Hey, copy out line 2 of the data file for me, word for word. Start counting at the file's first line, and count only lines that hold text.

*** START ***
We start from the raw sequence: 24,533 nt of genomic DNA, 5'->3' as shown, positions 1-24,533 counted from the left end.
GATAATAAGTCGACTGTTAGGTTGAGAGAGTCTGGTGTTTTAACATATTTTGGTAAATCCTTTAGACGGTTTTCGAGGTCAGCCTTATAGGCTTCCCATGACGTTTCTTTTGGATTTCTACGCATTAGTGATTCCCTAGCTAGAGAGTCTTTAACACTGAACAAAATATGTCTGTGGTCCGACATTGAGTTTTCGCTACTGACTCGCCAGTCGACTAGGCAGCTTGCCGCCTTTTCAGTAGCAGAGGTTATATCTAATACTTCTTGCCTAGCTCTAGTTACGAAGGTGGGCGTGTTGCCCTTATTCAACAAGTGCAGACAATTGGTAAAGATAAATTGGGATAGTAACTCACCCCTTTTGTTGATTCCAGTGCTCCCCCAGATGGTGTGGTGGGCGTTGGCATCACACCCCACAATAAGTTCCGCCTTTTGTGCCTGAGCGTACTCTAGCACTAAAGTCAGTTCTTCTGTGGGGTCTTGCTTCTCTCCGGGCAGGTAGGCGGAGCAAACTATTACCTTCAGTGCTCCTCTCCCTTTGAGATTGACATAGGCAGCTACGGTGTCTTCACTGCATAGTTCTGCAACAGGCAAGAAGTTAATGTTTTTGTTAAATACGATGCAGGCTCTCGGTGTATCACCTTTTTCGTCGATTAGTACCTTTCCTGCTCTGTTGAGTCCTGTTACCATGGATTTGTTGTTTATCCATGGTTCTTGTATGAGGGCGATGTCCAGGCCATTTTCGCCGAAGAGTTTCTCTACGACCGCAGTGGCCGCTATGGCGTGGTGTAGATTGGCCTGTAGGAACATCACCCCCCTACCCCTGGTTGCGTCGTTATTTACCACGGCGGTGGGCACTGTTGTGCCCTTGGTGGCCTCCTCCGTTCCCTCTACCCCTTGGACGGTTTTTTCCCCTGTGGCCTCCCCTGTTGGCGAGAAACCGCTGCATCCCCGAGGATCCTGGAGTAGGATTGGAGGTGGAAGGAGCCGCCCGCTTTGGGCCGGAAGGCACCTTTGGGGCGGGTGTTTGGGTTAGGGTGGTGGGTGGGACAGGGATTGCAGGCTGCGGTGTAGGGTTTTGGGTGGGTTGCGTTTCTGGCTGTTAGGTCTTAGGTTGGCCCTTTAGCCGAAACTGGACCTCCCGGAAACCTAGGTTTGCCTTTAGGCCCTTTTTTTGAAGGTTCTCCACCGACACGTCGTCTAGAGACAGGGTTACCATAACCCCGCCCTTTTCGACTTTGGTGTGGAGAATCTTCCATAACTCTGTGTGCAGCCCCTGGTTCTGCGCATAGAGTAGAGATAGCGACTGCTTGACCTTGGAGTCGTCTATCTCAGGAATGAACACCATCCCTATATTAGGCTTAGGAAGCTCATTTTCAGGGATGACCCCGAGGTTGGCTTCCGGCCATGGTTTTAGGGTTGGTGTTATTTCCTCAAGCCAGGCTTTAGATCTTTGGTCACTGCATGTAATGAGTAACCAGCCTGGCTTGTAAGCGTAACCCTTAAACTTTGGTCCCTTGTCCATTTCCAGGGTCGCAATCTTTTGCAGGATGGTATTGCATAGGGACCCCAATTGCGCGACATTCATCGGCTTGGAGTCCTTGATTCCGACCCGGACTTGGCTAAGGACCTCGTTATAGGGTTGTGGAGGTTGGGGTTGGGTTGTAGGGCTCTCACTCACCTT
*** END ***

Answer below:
GATAATAAGTCGACTGTTAGGTTGAGAGAGTCTGGTGTTTTAACATATTTTGGTAAATCCTTTAGACGGTTTTCGAGGTCAGCCTTATAGGCTTCCCATGACGTTTCTTTTGGATTTCTACGCATTAGTGATTCCCTAGCTAGAGAGTCTTTAACACTGAACAAAATATGTCTGTGGTCCGACATTGAGTTTTCGCTACTGACTCGCCAGTCGACTAGGCAGCTTGCCGCCTTTTCAGTAGCAGAGGTTATATCTAATACTTCTTGCCTAGCTCTAGTTACGAAGGTGGGCGTGTTGCCCTTATTCAACAAGTGCAGACAATTGGTAAAGATAAATTGGGATAGTAACTCACCCCTTTTGTTGATTCCAGTGCTCCCCCAGATGGTGTGGTGGGCGTTGGCATCACACCCCACAATAAGTTCCGCCTTTTGTGCCTGAGCGTACTCTAGCACTAAAGTCAGTTCTTCTGTGGGGTCTTGCTTCTCTCCGGGCAGGTAGGCGGAGCAAACTATTACCTTCAGTGCTCCTCTCCCTTTGAGATTGACATAGGCAGCTACGGTGTCTTCACTGCATAGTTCTGCAACAGGCAAGAAGTTAATGTTTTTGTTAAATACGATGCAGGCTCTCGGTGTATCACCTTTTTCGTCGATTAGTACCTTTCCTGCTCTGTTGAGTCCTGTTACCATGGATTTGTTGTTTATCCATGGTTCTTGTATGAGGGCGATGTCCAGGCCATTTTCGCCGAAGAGTTTCTCTACGACCGCAGTGGCCGCTATGGCGTGGTGTAGATTGGCCTGTAGGAACATCACCCCCCTACCCCTGGTTGCGTCGTTATTTACCACGGCGGTGGGCACTGTTGTGCCCTTGGTGGCCTCCTCCGTTCCCTCTACCCCTTGGACGGTTTTTTCCCCTGTGGCCTCCCCTGTTGGCGAGAAACCGCTGCATCCCCGAGGATCCTGGAGTAGGATTGGAGGTGGAAGGAGCCGCCCGCTTTGGGCCGGAAGGCACCTTTGGGGCGGGTGTTTGGGTTAGGGTGGTGGGTGGGACAGGGATTGCAGGCTGCGGTGTAGGGTTTTGGGTGGGTTGCGTTTCTGGCTGTTAGGTCTTAGGTTGGCCCTTTAGCCGAAACTGGACCTCCCGGAAACCTAGGTTTGCCTTTAGGCCCTTTTTTTGAAGGTTCTCCACCGACACGTCGTCTAGAGACAGGGTTACCATAACCCCGCCCTTTTCGACTTTGGTGTGGAGAATCTTCCATAACTCTGTGTGCAGCCCCTGGTTCTGCGCATAGAGTAGAGATAGCGACTGCTTGACCTTGGAGTCGTCTATCTCAGGAATGAACACCATCCCTATATTAGGCTTAGGAAGCTCATTTTCAGGGATGACCCCGAGGTTGGCTTCCGGCCATGGTTTTAGGGTTGGTGTTATTTCCTCAAGCCAGGCTTTAGATCTTTGGTCACTGCATGTAATGAGTAACCAGCCTGGCTTGTAAGCGTAACCCTTAAACTTTGGTCCCTTGTCCATTTCCAGGGTCGCAATCTTTTGCAGGATGGTATTGCATAGGGACCCCAATTGCGCGACATTCATCGGCTTGGAGTCCTTGATTCCGACCCGGACTTGGCTAAGGACCTCGTTATAGGGTTGTGGAGGTTGGGGTTGGGTTGTAGGGCTCTCACTCACCTT